Showing our age by how we spend

From my recent TJ column on changing consumer spending habits in New Brunswick

Statistics Canada released a broad set of data this week on household expenditures. The recent trends in spending reveal some interesting facts about New Brunswick consumer spending habits.

Out of pocket health care costs are an increasing burden on New Brunswick households. We now spend over $930 million out-of-pocket on health care or over $1,200 per person. New Brunswickers spend nearly 16 percent more than the average Canadian on pharmaceuticals and 27 percent more on health insurance. On a per capita basis, the amount we spend on out-patient services has risen by 36 percent well above the 23 percent growth rate nationally. Overall health expenditures are rising twice as fast as overall household expenditures.

There are fewer children toddling around the average household these days so we are pouring our money into pets. In 2011 we spent $93 million on pet food up 38 percent in just five years and the money spent for veterinary services rose by 26 percent.  By contrast, per capita household spending on education rose by nine percent while increasing 21 percent across Canada. The average Canadian now spends 39 present more on education than we do.

New Brunswickers love our trucks, vans and sport utility vehicles (SUVs). We spent $552 million on them in 2011 up a whopping 57 percent from 2007 to 2011. New Brunswickers now spend well above the national average on trucks and SUVs. By contrast, household spending on new passenger cars dropped by 12 percent over the five year period. We now spend 54 percent more on trucks and SUVs than we do on cars.

Despite what you might have heard the total amount New Brunswickers spend on automobile insurance dropped by eight percent between 2007 and 2011 despite the substantial increase in household spending on trucks and SUVs. On a per capita basis, New Brunswickers spend 11 percent less on auto insurance than other Canadians.

We are still spending a lot on tobacco. In 2011, New Brunswickers spent an estimated $530 million on tobacco up 25 percent from five years ago (nationally the increase was only 10 percent). The amount spent on alcoholic beverages in New Brunswick increased by nine percent (on a per capita basis) compared to six percent across the country. Spending on games of chance (gambling) rose by 15 percent between 2007 and 2011 while declining by one percent across the country.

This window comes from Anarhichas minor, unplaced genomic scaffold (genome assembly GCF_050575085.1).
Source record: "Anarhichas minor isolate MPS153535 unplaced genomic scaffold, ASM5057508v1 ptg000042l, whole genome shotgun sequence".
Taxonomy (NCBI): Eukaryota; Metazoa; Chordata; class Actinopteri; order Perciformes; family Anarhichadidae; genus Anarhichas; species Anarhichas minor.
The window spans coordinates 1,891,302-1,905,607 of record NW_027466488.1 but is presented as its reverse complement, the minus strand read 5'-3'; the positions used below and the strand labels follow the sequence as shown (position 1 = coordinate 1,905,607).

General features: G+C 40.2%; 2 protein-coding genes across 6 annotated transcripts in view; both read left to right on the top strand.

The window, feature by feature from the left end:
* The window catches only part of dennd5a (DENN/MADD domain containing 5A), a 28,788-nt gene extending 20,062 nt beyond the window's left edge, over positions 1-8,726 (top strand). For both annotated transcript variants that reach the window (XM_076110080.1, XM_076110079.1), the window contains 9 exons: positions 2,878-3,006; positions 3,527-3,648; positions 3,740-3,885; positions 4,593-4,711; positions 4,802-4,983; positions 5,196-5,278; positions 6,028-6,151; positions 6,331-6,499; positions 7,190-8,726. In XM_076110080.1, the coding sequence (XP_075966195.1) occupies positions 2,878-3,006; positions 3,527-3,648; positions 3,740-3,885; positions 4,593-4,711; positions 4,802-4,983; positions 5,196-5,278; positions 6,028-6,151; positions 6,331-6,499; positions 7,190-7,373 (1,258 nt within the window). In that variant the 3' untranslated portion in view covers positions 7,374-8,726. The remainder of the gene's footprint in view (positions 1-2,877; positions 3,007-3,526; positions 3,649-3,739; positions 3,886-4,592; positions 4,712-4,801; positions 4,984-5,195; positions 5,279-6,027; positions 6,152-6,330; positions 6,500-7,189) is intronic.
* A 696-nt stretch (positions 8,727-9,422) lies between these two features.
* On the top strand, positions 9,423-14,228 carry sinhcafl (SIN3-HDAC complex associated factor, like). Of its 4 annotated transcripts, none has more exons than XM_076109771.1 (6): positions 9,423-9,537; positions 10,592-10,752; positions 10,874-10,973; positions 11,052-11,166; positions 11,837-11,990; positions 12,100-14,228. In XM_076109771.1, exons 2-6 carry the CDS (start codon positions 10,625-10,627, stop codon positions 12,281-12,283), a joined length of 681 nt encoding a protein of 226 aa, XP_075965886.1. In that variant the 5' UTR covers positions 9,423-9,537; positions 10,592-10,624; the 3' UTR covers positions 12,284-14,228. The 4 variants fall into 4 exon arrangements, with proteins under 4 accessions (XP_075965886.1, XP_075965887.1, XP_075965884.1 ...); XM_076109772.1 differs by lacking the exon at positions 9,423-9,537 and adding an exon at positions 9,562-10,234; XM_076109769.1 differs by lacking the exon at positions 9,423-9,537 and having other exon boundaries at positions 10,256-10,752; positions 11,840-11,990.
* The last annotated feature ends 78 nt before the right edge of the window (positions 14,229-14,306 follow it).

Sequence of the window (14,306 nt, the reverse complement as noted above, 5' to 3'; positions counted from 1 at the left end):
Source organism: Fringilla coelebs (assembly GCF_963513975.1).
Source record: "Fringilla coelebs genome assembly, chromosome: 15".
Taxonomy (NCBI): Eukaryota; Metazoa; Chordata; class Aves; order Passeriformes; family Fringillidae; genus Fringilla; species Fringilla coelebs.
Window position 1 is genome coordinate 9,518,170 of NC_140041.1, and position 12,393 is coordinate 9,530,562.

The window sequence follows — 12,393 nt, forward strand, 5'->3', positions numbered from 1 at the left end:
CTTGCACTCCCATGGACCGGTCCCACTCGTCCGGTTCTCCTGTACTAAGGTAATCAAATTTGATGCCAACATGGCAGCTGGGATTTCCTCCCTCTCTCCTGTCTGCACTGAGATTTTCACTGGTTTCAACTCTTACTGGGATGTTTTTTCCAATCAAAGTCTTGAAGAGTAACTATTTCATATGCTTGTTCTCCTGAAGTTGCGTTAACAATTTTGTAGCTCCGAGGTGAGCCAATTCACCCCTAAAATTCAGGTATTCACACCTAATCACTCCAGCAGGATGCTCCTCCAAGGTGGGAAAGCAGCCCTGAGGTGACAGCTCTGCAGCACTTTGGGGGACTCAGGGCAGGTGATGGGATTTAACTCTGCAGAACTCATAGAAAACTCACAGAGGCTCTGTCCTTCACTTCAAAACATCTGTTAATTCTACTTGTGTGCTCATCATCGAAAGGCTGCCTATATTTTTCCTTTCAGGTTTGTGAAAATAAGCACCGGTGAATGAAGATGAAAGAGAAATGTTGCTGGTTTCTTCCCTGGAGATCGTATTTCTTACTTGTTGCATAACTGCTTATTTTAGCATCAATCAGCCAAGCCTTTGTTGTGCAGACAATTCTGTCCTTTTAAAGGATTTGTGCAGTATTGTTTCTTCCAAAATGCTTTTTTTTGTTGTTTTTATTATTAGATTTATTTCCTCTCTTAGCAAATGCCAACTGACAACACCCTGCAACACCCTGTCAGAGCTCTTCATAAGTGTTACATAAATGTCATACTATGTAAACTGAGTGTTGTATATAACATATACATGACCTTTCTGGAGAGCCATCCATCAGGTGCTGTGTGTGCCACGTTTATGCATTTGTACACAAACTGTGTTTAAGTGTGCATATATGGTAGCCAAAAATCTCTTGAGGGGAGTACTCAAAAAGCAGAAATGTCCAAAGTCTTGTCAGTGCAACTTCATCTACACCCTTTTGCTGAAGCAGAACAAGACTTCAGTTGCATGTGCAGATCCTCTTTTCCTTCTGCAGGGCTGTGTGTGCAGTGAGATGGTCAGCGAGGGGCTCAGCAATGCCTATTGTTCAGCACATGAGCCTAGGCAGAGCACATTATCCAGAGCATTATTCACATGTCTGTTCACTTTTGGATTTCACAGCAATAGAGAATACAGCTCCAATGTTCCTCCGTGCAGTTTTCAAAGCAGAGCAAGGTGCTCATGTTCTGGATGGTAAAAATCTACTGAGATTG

One of the most interesting trends relates to New Brunswick households and debt. The total amount we spend on ‘implicit loan changes’ dropped by 13 percent over the five years compared to an 11 percent increase across the country. In another release, Statistics Canada reported that New Brunswick’s household debt ratio is now second lowest among the 10 provinces in Canada.

New Brunswickers travel more in Canada than other Canadians. We spend twice as much travelling within Canada than the average Canadian but 30 percent less travelling outside Canada.

It’s hard to say for sure what is driving these changes in spending habits but it looks like we are starting to show our age. New Brunswick is the second oldest province in Canada by median age and it makes senses that our out-of-pocket health care costs are increasing rapidly, spending on pets is way up and we are trying to reduce our overall debt. The increase in travel within Canada is likely a sign that many of us are leaving the province to visit our children.

Hopefully a decade from now we will look at this data and see more spending on children relative to pets. Kids grow up into tax-paying adults. Pets do not.

5 thoughts on “Showing our age by how we spend